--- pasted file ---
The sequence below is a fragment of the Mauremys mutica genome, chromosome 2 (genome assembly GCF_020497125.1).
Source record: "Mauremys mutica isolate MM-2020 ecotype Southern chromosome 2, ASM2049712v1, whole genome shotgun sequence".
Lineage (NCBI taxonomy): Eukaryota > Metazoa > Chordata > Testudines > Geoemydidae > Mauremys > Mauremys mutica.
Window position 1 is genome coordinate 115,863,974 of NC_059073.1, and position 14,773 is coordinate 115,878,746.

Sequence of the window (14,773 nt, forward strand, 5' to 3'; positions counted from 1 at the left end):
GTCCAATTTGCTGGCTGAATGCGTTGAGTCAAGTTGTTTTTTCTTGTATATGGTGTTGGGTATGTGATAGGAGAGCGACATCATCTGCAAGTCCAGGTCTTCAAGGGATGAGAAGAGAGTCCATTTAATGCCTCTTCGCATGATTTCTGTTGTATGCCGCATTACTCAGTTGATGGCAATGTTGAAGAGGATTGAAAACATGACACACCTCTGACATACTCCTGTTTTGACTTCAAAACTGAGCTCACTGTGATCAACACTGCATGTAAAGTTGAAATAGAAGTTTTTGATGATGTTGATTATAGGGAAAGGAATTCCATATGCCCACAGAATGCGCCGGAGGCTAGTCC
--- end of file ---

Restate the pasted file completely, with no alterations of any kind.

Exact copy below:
The sequence below is a fragment of the Mauremys mutica genome, chromosome 2 (genome assembly GCF_020497125.1).
Source record: "Mauremys mutica isolate MM-2020 ecotype Southern chromosome 2, ASM2049712v1, whole genome shotgun sequence".
Lineage (NCBI taxonomy): Eukaryota > Metazoa > Chordata > Testudines > Geoemydidae > Mauremys > Mauremys mutica.
Window position 1 is genome coordinate 115,863,974 of NC_059073.1, and position 14,773 is coordinate 115,878,746.

Sequence of the window (14,773 nt, forward strand, 5' to 3'; positions counted from 1 at the left end):
GTCCAATTTGCTGGCTGAATGCGTTGAGTCAAGTTGTTTTTTCTTGTATATGGTGTTGGGTATGTGATAGGAGAGCGACATCATCTGCAAGTCCAGGTCTTCAAGGGATGAGAAGAGAGTCCATTTAATGCCTCTTCGCATGATTTCTGTTGTATGCCGCATTACTCAGTTGATGGCAATGTTGAAGAGGATTGAAAACATGACACACCTCTGACATACTCCTGTTTTGACTTCAAAACTGAGCTCACTGTGATCAACACTGCATGTAAAGTTGAAATAGAAGTTTTTGATGATGTTGATTATAGGGAAAGGAATTCCATATGCCCACAGAATGCGCCGGAGGCTAGTCC